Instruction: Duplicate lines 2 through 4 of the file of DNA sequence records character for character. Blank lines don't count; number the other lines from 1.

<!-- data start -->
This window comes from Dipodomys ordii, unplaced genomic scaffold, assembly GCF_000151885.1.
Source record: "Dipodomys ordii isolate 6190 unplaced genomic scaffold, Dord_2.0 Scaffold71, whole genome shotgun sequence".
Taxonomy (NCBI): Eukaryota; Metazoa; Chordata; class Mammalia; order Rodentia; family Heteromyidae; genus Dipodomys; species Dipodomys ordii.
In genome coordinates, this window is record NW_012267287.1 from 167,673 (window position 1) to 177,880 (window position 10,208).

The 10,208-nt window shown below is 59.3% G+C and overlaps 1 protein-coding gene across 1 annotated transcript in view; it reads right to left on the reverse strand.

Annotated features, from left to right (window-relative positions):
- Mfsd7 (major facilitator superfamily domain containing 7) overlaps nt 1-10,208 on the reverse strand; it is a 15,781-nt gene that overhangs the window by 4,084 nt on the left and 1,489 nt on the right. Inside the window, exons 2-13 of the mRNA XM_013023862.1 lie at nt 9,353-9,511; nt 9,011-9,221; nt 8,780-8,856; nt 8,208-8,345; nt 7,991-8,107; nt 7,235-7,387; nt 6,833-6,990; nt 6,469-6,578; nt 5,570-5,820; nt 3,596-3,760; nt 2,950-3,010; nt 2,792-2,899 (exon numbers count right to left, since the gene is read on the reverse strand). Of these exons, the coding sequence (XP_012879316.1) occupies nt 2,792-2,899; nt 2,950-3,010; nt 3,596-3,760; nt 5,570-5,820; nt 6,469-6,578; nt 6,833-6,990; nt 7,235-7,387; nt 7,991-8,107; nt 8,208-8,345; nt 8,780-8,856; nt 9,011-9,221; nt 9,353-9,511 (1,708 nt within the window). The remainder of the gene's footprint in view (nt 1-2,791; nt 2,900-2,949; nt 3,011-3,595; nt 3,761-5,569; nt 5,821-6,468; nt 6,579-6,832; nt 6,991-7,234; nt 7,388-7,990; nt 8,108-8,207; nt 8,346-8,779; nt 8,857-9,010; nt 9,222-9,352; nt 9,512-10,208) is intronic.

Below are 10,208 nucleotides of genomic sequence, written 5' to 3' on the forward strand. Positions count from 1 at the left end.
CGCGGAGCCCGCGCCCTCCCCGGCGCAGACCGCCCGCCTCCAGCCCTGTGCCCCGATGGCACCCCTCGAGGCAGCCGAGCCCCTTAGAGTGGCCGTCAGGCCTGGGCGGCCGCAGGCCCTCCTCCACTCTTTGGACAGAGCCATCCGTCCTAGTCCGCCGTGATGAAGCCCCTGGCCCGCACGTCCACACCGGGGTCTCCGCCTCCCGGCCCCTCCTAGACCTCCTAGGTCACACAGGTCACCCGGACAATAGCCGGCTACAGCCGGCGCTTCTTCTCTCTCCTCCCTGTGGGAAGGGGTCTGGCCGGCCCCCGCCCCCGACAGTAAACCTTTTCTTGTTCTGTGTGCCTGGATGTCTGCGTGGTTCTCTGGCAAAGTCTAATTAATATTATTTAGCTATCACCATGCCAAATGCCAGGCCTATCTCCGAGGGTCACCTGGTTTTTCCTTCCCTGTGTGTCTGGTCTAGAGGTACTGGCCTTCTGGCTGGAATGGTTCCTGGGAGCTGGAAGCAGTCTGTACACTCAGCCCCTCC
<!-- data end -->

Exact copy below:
Source record: "Dipodomys ordii isolate 6190 unplaced genomic scaffold, Dord_2.0 Scaffold71, whole genome shotgun sequence".
Taxonomy (NCBI): Eukaryota; Metazoa; Chordata; class Mammalia; order Rodentia; family Heteromyidae; genus Dipodomys; species Dipodomys ordii.
In genome coordinates, this window is record NW_012267287.1 from 167,673 (window position 1) to 177,880 (window position 10,208).